If you don’t already know about it, the ongoing battle between Time magazine’s Joe Klein and the hard-line neo-conservatives at Commentary’s Contentions blog, as well as the Anti-Defamation League’s (ADL) Abe Foxman (whose recent silence on the issue suggests he thinks this can’t turn out well for his side), over the question of divided or dual loyalties and what is in the respective interests of the U.S. and Israel appears to be heating up. One hopes that it will soon move from the blogosphere (including Time’s “Swampland”) to the mainstream U.S. media. Perhaps Klein himself will get the go-ahead from his editors to devote one of his magazine columns to it so it actually gets in print.
Daniel Luban and I wrote about the controversy today for IPS in which we tried to put it in the context of a series of events that have made it possible for a mainstream, centrist journalist — Jewish and proudly “pro-Israel” no less — like Klein to go after the neo-cons for their war-mongering, their “very, very dangerous form of extremism” and, a propos my last post, their “really dangerous anachronistic neocolonial sensibility,” as Klein described it in a very compelling interview with Jeffrey Goldberg on the Atlantic Monthly’s blog Tuesday. (I praised Goldberg’s own extraordinary attack on AIPAC and other right-wing Jewish groups in the New York Times two months ago as a major advance in the ongoing battle over the media’s reflexive use of the “pro-Israel” moniker to describe such groups.) Klein followed up the interview with a very concise restatement of his position and his determination to continue denouncing the neo-cons in a post, entitled “When Extremists Attack,” on the Swampland blog.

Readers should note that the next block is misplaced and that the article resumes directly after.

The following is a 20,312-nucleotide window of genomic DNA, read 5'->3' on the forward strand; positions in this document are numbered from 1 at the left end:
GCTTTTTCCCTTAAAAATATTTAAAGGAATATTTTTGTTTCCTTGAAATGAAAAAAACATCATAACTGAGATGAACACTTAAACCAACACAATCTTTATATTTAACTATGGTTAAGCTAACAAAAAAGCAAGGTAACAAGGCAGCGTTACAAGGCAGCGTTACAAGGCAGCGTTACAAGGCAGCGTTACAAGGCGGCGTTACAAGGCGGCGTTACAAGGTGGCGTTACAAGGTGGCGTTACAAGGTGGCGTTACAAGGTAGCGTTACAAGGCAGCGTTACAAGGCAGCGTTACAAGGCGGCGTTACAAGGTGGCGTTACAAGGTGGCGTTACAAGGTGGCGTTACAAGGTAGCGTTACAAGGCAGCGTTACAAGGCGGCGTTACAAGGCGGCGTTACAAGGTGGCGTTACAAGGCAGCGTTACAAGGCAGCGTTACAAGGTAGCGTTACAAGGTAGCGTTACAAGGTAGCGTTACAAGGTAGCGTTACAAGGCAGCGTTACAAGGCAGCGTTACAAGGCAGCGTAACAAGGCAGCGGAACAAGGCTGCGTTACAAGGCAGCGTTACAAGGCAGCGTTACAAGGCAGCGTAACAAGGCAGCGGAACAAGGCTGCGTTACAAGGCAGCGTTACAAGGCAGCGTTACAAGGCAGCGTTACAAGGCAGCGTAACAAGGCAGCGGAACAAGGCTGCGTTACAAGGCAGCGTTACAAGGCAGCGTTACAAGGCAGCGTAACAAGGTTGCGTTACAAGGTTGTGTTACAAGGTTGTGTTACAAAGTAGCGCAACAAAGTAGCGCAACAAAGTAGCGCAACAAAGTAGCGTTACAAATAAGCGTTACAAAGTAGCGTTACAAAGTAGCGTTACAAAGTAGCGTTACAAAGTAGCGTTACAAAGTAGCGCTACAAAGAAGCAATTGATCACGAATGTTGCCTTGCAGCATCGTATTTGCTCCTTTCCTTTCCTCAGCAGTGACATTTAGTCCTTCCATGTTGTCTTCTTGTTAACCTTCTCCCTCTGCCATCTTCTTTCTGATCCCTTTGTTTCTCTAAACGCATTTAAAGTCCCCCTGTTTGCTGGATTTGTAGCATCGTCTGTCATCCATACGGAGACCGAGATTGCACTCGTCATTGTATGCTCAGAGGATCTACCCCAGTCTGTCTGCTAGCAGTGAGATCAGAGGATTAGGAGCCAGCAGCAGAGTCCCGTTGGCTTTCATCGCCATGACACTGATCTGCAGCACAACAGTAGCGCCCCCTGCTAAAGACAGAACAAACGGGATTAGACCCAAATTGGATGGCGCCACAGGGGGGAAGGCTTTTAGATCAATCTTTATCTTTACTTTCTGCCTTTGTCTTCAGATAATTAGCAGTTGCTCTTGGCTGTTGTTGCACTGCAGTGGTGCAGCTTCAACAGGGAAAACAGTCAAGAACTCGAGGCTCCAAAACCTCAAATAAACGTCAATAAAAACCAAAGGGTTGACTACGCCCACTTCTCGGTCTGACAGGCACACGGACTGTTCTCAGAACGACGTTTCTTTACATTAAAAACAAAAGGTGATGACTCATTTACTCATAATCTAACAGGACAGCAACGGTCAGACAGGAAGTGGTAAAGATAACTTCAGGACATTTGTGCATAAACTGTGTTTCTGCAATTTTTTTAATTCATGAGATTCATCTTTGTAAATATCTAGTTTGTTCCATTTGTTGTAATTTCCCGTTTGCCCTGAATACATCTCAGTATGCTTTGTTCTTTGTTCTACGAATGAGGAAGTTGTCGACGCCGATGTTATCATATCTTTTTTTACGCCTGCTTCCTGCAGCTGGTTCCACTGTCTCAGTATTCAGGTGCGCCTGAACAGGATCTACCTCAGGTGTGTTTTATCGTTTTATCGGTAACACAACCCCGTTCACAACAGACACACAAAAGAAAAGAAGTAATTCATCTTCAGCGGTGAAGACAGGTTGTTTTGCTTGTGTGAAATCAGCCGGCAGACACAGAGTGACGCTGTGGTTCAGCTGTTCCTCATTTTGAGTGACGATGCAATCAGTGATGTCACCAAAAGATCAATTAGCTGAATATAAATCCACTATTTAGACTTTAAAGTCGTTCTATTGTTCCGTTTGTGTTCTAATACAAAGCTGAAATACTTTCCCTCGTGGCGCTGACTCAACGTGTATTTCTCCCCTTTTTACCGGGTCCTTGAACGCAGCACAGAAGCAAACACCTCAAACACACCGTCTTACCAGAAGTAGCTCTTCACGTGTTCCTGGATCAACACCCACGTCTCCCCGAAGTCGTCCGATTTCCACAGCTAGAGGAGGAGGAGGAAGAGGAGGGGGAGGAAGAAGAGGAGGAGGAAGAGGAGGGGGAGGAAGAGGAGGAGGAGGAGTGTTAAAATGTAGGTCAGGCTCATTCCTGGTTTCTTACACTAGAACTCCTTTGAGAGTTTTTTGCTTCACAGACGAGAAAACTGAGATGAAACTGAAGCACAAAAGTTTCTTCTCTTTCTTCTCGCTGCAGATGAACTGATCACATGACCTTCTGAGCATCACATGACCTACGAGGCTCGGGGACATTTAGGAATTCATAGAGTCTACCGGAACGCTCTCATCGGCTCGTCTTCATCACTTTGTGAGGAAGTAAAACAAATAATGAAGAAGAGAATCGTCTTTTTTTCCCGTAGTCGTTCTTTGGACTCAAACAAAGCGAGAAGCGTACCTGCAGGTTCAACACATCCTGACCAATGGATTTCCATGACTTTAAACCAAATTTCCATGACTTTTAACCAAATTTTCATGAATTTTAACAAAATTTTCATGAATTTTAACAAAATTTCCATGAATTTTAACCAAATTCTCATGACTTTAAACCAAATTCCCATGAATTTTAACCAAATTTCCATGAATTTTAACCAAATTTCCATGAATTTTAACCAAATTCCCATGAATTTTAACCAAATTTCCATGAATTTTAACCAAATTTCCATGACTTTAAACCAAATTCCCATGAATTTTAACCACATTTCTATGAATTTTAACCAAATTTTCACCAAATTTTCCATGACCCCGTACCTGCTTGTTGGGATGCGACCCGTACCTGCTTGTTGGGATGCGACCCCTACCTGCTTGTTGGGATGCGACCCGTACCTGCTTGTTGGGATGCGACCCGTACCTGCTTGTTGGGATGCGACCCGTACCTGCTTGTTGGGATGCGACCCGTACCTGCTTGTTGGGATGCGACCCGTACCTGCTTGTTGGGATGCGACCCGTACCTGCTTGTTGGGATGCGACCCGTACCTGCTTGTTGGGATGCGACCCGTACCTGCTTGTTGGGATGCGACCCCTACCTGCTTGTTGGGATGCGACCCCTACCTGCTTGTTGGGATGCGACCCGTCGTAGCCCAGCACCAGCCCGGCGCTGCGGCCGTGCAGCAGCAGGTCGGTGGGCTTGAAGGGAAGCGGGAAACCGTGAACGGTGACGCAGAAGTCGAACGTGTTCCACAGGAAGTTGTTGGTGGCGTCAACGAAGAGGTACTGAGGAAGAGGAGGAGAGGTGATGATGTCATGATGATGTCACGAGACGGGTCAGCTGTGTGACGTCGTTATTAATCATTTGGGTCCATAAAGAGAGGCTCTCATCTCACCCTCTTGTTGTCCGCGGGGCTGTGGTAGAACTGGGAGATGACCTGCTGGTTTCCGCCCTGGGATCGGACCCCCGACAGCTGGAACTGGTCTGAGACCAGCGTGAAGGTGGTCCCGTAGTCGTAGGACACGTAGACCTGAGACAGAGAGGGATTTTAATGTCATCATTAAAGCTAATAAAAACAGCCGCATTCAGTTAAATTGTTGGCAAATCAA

Led by John Podhoretz and Christian Right activist and Bill Kristol protege Peter Wehner, now with the misnamed Ethics and Public Policy Center (where Elliott Abrams spent most of his time after his pardon by President George H.W. Bush), and provoked by Goldberg’s interview, the neo-cons have returned to the attack, once again accusing Klein of anti-Semitism (which was Foxman’s concern) and adding charges of both intellectual and emotional instability for good measure.
But, as he argued in his interview with Goldberg, Klein argued that he is not anti-Semitic; he’s anti-neo-conservative — a very useful distinction that underlines the difference between religion or ethnicity, on the one hand, and political ideology on the other. Now, if all Jews were neo-conservatives, then Klein’s critics, including Foxman, might have a point, but, as Klein notes, Jewish neo-conservatives, to their great frustration, have always been and remain a rather small minority within the larger U.S. Jewish community.
In any event, both Klein’s interview and latest post are well worth reading, and the controversy he has provoked will hopefully soon move into the mainstream press. Oh, and don’t miss M.J. Rosenberg’s review of the latest developments at talkingpointsmemo.com.